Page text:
Overview:  Sustainability is just as crucial for women as reaching their career goals.  I believe the reason for this is two-fold: first, we are often juggling many other roles outside of our career and secondly, because there is not nearly as an established old girls network as there is for men, it can become a very lonely and isolated existence as a female leader.  In this final section, we will tackle what you need to guarantee your ongoing success as it relates to being a self-possessed and inspired leader both outside and inside your professional worlds.

Key Takeaways:

  • How to be feminine in a male dominated work environment while still holding respect
  • How to actively build and maintain your tribe (childcare, financial planning, social life, prof. network, extracurricular interests)
  • Creation of ‘Signs and Symptoms of Your Impending Burnout’ worksheet for friends & family
  • Ensuring a plan for personal development and nourishment
  • Begin to flesh out your exit plan  (long term career planning)

Stanford Study: Act Like a Man To Get Ahead

October 1, 2012

A fascinating article was published in the NY Times yesterday: “The Myth of Male Decline” by Stephanie Coontz. Ms. Coontz cites countless facts and stats on how women are still grossly underpaid and under-represented in high levels of business and government, essentially where societal policies and ensuing change is instituted.

After reading this article, I was most struck by the absence of the reasons the majority of women opt out of big business and I assume big government:

  • By mid-career, most women value flexibility and intrinsic reward over the limits of a traditional staff position where they are dictated by their jobs how accessible they can be for their families. Secondly, many women crave a more internal satisfaction from their work by mid-career and are lured to opt out of their corporate career to pursue their own business or a creative endeavor.
  • Just because women now represent almost 40% of F/T workers in management but only 4% of the CEO’s in Fortune’s top 1,000 companies—doesn’t mean they are not as successful as their male counterparts who choose to stay in-house. Again, it’s all a matter of what success looks like for you. If that is being able to be home with your children part time and pursuing the rise of your own business (or not), then our hat is off to you. Think of the incredible role model you are serving as to all those around you.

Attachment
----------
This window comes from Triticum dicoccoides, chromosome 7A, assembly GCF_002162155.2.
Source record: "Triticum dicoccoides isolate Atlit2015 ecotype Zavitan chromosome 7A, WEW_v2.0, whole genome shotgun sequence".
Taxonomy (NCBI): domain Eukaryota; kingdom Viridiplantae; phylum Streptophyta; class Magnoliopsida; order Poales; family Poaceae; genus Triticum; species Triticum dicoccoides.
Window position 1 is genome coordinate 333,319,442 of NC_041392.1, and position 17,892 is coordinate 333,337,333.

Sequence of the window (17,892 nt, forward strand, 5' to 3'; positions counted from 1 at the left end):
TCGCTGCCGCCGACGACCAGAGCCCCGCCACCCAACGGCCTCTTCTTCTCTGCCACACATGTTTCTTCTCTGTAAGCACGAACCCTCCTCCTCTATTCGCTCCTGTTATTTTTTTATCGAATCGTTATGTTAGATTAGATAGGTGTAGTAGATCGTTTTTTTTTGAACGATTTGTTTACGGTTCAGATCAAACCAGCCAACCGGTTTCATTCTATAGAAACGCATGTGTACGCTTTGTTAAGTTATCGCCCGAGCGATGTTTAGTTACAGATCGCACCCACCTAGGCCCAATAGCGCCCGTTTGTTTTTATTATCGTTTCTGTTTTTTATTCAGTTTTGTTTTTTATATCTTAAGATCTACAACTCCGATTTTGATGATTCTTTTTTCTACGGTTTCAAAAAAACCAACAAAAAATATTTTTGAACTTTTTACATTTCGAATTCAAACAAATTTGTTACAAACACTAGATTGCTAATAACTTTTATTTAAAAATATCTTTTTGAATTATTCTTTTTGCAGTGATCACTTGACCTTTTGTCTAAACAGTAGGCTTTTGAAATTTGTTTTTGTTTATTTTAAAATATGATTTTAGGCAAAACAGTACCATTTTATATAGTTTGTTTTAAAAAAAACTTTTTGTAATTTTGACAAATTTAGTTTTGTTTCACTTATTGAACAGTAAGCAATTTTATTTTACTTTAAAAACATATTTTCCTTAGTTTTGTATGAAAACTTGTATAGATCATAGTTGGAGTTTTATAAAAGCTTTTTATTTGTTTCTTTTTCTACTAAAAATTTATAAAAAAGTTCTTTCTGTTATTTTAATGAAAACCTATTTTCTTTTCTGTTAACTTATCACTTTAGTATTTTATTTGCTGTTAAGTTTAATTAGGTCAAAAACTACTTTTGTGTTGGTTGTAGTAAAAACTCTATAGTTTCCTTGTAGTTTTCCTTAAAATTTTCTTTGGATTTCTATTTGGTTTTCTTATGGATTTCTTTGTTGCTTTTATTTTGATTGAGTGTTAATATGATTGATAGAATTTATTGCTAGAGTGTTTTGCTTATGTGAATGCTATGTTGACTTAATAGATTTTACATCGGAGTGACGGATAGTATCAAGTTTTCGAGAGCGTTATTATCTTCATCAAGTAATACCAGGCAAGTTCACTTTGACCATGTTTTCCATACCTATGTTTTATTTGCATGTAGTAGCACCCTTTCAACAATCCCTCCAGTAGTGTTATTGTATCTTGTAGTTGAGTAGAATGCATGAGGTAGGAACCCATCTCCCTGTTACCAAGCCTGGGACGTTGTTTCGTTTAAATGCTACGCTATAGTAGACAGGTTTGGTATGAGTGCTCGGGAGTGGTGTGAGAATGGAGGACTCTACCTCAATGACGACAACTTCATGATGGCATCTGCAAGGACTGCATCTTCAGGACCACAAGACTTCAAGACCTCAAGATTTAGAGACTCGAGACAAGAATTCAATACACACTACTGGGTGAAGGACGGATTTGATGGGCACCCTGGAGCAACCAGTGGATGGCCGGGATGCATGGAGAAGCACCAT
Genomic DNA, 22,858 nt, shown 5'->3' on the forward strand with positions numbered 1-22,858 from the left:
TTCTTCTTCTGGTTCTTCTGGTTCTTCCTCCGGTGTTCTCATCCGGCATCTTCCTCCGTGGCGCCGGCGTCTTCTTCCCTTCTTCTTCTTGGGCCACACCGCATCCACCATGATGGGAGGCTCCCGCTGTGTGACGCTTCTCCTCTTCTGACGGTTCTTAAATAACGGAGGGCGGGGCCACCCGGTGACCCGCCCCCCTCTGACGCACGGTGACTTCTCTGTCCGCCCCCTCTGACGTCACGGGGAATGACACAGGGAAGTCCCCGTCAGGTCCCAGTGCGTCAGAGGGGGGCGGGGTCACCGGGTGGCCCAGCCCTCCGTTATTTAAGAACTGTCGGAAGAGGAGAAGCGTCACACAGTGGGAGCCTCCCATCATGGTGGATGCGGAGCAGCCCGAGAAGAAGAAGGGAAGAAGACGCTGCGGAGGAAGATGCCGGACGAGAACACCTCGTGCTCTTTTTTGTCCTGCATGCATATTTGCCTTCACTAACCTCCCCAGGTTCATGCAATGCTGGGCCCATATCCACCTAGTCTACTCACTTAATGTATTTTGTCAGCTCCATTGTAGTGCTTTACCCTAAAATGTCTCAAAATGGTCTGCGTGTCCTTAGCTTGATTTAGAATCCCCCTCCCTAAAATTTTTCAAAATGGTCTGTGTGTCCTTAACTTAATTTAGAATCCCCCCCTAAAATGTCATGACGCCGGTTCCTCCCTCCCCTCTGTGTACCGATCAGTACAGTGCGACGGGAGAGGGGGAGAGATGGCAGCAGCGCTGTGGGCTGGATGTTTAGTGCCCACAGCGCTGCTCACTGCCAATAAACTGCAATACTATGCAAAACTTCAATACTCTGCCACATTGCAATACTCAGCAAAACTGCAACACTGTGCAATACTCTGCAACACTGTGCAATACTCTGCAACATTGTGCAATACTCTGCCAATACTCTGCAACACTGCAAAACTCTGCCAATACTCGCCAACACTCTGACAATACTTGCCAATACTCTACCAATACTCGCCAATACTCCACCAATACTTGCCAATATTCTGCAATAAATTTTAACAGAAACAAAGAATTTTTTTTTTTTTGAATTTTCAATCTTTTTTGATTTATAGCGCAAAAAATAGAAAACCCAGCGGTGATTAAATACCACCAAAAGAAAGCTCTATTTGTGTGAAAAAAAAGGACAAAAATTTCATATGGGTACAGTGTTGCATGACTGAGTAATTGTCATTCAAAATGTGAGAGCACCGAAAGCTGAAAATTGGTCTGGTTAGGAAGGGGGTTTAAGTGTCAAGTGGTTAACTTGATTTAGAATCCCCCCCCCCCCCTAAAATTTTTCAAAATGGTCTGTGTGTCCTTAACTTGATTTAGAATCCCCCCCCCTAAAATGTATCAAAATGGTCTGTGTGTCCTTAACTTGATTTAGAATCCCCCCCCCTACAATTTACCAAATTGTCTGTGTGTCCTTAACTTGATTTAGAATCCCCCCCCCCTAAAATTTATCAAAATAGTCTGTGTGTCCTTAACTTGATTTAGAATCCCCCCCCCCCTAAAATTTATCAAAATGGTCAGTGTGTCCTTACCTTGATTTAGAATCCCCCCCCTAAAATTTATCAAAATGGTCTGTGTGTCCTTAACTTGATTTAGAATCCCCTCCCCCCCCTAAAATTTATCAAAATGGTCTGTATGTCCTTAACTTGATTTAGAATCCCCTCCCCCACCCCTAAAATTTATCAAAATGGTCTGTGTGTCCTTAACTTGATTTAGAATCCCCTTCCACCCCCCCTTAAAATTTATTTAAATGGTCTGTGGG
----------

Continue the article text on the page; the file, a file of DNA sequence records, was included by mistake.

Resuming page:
Where my work comes into play is assisting the women who are mid career and who do want to continue on to executive roles, whether as part of a large corporation or within their own businesses. I am focusing my research and writing today on the particular skill set that these women need to intentionally develop to help them break through the stark glass ceiling.

To this point, a recent study released by Stanford Business School cites:

Women who display masculine traits, and know when not to, get more promotions than men states a recent study released by Stanford Graduate School of Business.

Do you agree? As a woman in business, were you aware that you are embodying your male counterpart’s traits: confidence, aggressiveness and assertiveness when you are jockeying on your or your teammate’s behalf?

Are we really so juxtaposed that women cannot be seen as self-possessed, highly aspirational, visionary strong leaders that we have to be referred to as possessing male traits to do so?
Many of my clients do report that they notice a sharp difference in the way that their male counterparts effortlessly yet persistently cite their accomplishments. In contrast, my clients note these reasons for not doing the same:

  • They think their ‘win’s’ should speak for themselves
  • They struggle with humility when they attempt to self-promote
  • It does not feel natural to be so self-touting

What do you think? Do you identify with these reasons for not acting more assertive and self confident when it comes to seeking a promotion, a salary increase or getting higher visibility projects? If so, what do you attribute this to—your gender or your personality?